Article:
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There’s bit of a push right now for some of us to moderate our tone. The fear is that we’re going drive away potential readers… at the very time when this blog is having it’s best month ever in terms of traffic. The concern is that we might lose our rep for being builders… at […]

Campbellian Science Fiction stories—alternately “men with screwdrivers” or Blue SF—are provably inferior to the Fantasy & Science Fiction stories of the Pulps. Campbell is the Silver Age, the Pulps the Golden Age. This is not because the writers and editors of the Silver Age sucked. They had talent, skill, and imagination in abundance. Unfortunately, what […]

Strong opinions piss people off. Strong opinions, expressed forcefully, piss people off even more. To those offended, I say this: Campbell, confreres, and successors have—for seventy-nine years—pumped out self-serving propaganda that paints the Pulps as worthless. Constant recitation of a litany of calumnies has succeeded in erasing not only the virtues of the Pulps, but […]

Here’s the Great Myth of the Golden Age of Science Fiction: “Science Fiction sucked until the coming of John W. Campbell and the Big Three—Asimov, Clarke, and Heinlein. Together they swept away the puerile garbage of the Pulps and brought about Science Fiction’s Golden Age.” This is, not to put too fine a point on it, […]

WRIGHT ON: Lost Works The Real Buck Rogers II Let us visit the lost and neglected works of the golden age of science fiction pulps or the silver age of pre-Tolkien fantasy, and see the futures as once they were.  AIRLORDS OF THE HAN. by Philip Francis Nowlan is the second half of the seminal Buck […]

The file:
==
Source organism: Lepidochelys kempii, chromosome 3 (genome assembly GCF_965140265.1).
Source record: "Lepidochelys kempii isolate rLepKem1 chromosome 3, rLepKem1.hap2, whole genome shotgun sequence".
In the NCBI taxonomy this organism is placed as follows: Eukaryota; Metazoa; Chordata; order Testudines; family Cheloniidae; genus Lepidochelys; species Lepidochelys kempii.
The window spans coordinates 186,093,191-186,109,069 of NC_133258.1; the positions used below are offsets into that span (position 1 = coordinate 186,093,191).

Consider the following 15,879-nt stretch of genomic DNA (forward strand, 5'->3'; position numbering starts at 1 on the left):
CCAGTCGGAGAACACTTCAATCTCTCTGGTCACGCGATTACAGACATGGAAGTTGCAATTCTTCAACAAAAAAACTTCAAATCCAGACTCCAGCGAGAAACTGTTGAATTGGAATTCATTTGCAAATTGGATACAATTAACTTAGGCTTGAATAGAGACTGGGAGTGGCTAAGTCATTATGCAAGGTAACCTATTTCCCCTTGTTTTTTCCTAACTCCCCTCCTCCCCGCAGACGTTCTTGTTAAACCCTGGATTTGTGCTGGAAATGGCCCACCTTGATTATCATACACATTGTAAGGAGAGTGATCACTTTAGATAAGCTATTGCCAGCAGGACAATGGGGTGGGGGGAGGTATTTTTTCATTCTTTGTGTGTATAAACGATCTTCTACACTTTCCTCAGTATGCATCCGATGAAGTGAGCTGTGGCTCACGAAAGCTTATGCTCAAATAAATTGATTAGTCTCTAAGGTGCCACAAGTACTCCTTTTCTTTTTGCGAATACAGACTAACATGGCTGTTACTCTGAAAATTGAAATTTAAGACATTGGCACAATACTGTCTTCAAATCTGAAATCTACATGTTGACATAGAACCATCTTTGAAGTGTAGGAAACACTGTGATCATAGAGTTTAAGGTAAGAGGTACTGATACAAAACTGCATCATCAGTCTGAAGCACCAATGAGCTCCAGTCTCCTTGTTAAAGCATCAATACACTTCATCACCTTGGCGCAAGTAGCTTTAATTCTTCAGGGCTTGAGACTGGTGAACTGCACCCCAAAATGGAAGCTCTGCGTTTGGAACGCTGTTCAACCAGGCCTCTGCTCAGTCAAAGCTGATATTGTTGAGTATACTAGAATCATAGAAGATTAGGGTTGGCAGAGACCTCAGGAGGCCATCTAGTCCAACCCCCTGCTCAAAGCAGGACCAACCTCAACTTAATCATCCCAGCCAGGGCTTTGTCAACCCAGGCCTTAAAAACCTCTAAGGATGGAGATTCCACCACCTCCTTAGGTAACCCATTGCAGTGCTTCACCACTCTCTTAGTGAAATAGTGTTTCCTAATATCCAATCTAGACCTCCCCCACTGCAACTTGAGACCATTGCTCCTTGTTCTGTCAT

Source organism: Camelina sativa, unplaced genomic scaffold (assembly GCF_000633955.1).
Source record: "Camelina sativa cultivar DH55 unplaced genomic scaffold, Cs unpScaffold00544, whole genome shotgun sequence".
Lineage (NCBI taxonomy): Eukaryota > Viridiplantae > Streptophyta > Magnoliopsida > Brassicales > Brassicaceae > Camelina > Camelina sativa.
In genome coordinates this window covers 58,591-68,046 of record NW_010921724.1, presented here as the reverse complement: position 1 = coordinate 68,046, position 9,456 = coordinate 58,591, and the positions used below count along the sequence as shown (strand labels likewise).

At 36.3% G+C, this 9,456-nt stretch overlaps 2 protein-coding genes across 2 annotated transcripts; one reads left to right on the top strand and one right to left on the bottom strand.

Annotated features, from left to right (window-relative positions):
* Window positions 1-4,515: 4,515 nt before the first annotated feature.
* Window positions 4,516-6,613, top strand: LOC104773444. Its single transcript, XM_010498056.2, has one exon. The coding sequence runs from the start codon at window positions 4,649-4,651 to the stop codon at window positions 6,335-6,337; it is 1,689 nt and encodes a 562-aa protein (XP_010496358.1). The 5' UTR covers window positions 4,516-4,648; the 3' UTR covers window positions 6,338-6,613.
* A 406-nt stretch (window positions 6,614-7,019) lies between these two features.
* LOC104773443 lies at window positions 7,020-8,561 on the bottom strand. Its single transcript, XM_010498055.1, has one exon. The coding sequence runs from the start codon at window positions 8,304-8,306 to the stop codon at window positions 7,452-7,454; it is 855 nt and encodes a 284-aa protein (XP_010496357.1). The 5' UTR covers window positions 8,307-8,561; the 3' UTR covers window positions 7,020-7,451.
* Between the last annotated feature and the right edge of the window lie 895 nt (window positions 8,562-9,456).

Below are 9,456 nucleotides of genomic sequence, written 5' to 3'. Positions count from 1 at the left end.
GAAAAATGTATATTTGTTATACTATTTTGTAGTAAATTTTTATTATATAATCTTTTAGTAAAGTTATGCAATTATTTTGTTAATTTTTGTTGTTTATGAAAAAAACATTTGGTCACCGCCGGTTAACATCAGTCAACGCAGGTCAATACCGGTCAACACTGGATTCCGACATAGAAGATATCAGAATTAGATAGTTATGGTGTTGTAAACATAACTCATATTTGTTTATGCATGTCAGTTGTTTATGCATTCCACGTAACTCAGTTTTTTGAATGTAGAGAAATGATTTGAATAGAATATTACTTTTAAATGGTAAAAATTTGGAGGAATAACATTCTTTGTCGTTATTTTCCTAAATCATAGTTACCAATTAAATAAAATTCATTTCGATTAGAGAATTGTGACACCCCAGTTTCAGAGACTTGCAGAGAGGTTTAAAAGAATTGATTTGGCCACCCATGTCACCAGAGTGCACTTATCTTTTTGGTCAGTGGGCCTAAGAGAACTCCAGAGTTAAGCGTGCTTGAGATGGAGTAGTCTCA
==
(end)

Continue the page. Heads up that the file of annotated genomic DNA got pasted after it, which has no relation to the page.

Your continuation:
Here is the narrative: Science Fiction was a tiny genre, largely ignored by the general public, a niche of a niche, only appealing to teenage boys… until Star Wars. Then, it got big. Star Wars blew up so big, they had to coin new terms to describe it: summer blockbuster. It was so big, it […]

WRIGHT ON: Lost Works The Real Buck Rogers Inspired by the Appendix N columns of Jeffro Johnson, and by the gift by a generous fan of a complete collection of the Ballantine ‘Adult Fantasy’ line edited by Lin Carter, I would like to invite, in this and future columns, the readers here at the Castalia […]

Anne M. Pillsworth and Ruthanna Emrys over at Tor.com have covered A. Merritt’s “The Woman of the Wood” and their reaction is I think indicative of just how far contemporary fantasy has strayed from the older styles. They look at this story and they have no idea how to categorize it. It’s that different from […]

After reading “Through the Dragon Glass”, this one is a real disappointment. A. Merritt’s lush prose is completely appropriate in describing mysterious otherworldly women and strange, nightmarish landscapes. But the former is completely absent here while the latter is only given a brief treatment here. It’s compelling, though… and it’s stunning to realize that people […]

When I read The Moon Pool, Creep, Shadow, Creep!, and Dwellers in the Mirage last year, I noted such a difference between his first novel and his later ones that I mistakenly assumed that A. Merritt’s writing must have improved drastically over the course of the 1920’s. I could not have been more wrong. Everything […]

This story had the potential to be a masterpiece. The pacing, the cascade of hints that gradually snap into focus, and most of all, a character that really does come across as the “very apotheosis of hatred”– wow! As I was reading it I wanted to compare it to Edgar Allan Poe, even. Then I got […]

For all the flack H. P. Lovecraft gets for being a terrible wordsmith, the guy was not dumb. He knew exactly what makes for a good story. He not explained how to do it in a 1920 article for the United Amateur Press Association, but he also put his ideas into practice so well, he […]